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Thursday, 09 February , 2023
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According to the ECHR, Giorgi Ugulava's Arrest Was Lawful and Had no Political Grounds

Today, the European Court of Human Rights published its decision on the case "Ugulava v. Georgia" and found that the arrest of Giorgi Ugulava in 2014-2015 was not aimed at hindering his political activities.

The applicant disputed the legality of the preventive measure (imprisonment) applied to him within the framework of two criminal cases from July 2014 to September 2015. He also claimed that the only purpose of his imprisonment was to remove him from political scene.

According to today's decision of the Strasbourg Court, the arrest of the applicant in July 2014 was based on a reasonable suspicion of his commission of a crime, which was supported by a number of evidences obtained by the prosecution. The European Court agreed with the reasoning of the national courts to the extent that there were threats from the applicant to obstruct the investigation, influence witnesses and concealment.

The Strasbourg Court also did not share the applicant's contention that he was persecuted on political grounds. In particular, the European Court rejected the applicant's argument that the main motive of the state in the context of the investigation and the use of detention was to withdraw him from political scene. The court clarified that high political status does not mean immunity from criminal liability. The ECHR also emphasized the independence of national courts from the executive power, noting that no evidence had been presented to question the independence of national courts. Accordingly, according to the court's decision, there was no violation of Article 18 (scope of the use of rights restrictions) and the above-mentioned processes did not serve to remove the applicant from the political scene.

With today's decision, the European Court found a violation of the Convention in relation to two episodes, in both cases, the legislation and practice in force before 2015 were the subject of the European Court's criticism.

In particular, regarding the legality of the applicant's arrest, the European Court noted that under the legislation in force in 2015, there was a practice of imposing detention as a preventive measure in separate, parallel or consecutive criminal proceedings under Article 205 of the Code of Criminal Procedure, which the Constitutional Court considered on September 15, 2015 inconsistent with the Constitution of Georgia. Accordingly, the European Court shared the findings of the Constitutional Court, and considered that in July 2014, leaving the applicant in custody after 9 months of the initial period of detention constituted a violation of the Convention. The European Court also found that the applicant's continued detention was not properly justified by the national courts.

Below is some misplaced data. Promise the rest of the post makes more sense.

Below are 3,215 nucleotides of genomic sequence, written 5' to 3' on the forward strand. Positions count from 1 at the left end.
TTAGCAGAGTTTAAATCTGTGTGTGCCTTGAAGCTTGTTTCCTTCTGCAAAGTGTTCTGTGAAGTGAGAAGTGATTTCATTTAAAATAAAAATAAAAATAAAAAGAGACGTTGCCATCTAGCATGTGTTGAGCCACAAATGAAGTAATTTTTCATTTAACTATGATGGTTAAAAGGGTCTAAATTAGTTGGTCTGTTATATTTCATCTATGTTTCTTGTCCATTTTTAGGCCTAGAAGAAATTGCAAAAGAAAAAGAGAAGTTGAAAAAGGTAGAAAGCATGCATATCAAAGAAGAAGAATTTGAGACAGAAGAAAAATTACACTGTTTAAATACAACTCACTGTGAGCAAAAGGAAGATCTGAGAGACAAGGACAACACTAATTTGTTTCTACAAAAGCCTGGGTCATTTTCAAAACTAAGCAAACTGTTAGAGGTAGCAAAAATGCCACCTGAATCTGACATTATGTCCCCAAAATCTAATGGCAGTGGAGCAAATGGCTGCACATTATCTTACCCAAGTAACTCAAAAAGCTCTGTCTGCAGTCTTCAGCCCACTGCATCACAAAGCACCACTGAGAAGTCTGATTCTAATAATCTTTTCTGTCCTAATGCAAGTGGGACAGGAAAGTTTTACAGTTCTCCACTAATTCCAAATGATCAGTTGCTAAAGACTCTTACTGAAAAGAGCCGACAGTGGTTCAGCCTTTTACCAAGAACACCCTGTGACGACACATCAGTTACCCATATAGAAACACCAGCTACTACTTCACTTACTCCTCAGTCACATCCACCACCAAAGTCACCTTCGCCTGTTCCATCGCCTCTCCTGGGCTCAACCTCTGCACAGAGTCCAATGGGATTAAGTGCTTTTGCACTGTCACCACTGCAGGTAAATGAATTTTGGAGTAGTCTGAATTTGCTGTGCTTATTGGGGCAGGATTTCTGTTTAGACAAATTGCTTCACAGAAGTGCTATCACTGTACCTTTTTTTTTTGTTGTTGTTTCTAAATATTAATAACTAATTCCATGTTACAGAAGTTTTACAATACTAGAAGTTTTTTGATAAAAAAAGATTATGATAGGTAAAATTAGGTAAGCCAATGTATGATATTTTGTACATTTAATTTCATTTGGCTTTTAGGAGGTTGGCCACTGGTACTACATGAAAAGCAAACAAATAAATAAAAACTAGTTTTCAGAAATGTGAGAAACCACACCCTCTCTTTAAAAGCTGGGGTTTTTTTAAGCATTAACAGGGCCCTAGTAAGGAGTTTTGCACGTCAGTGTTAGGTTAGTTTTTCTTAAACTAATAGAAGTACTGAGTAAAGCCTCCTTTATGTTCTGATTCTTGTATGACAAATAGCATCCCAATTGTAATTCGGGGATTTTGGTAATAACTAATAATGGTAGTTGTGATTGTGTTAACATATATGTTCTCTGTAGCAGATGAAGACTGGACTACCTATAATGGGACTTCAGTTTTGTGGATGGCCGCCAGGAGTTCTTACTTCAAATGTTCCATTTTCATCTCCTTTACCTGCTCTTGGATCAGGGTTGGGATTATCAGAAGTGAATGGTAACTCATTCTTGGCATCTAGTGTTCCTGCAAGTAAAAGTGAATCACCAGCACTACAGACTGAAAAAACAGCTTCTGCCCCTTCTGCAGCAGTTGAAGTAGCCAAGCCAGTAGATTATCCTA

It should be noted that both issues have been eliminated by the current legislation and practice. In particular, on the basis of the above-mentioned decision of the Constitutional Court, the practice of imprisonment in parallel ongoing criminal cases has been changed. In addition, in the case of prolonged imprisonment, according to the legislation in force today, the need for continued imprisonment is automatically reviewed every two months.

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First Deputy Minister of Justice, Tamar Tkeshelashvili, Meets with Deputy Secretary-General of the United Nations for Economic and Social Affairs, Li Junhua in New York

During a bilateral meeting in New York, First Deputy Minister of Justice Tamar Tkeshelashvili discussed the upcoming event dedicated to UN Public Services Day, set to be held in Tbilisi in 2026. She expressed her gratitude to Deputy Secretary-General Li Junhua and his team for their strong support and cooperation in this initiative.

The discussion highlighted one of the Ministry of Justice's key priorities: creating a human-centered system that ensures the provision of quality and secure services to all citizens.

Tamar Tkeshelashvili also underscored the significance of the 2023-2026 public administration reform strategy and the 2022-2025 public services development strategy. These strategic documents guide Georgia's ongoing development of public services, enhancing innovation and technology efficiency.

It should be the Ministry of Justice of Georgia's services were showcased at the 2024 UN Public Service Awards, highlighting the country's achievements.

The First Deputy Minister emphasized the considerable progress made by the Georgian government in establishing efficient, transparent, inclusive, and accountable state institutions.

At the end of the meeting, the parties agreed on the further development and deepening of cooperation in the direction of state services.

The meeting was also attended by the Permanent Representative of Georgia to the United Nations, David Bakradze, and Chairperson of the National Public Registry Agency, David Devidze.

At the conclusion of the meeting, both parties agreed to further develop and deepen their cooperation in state services.

The meeting was also attended by Permanent Representative of Georgia to the United Nations, David Bakradze and Chairperson of the National Public Registry Agency, David Devidze.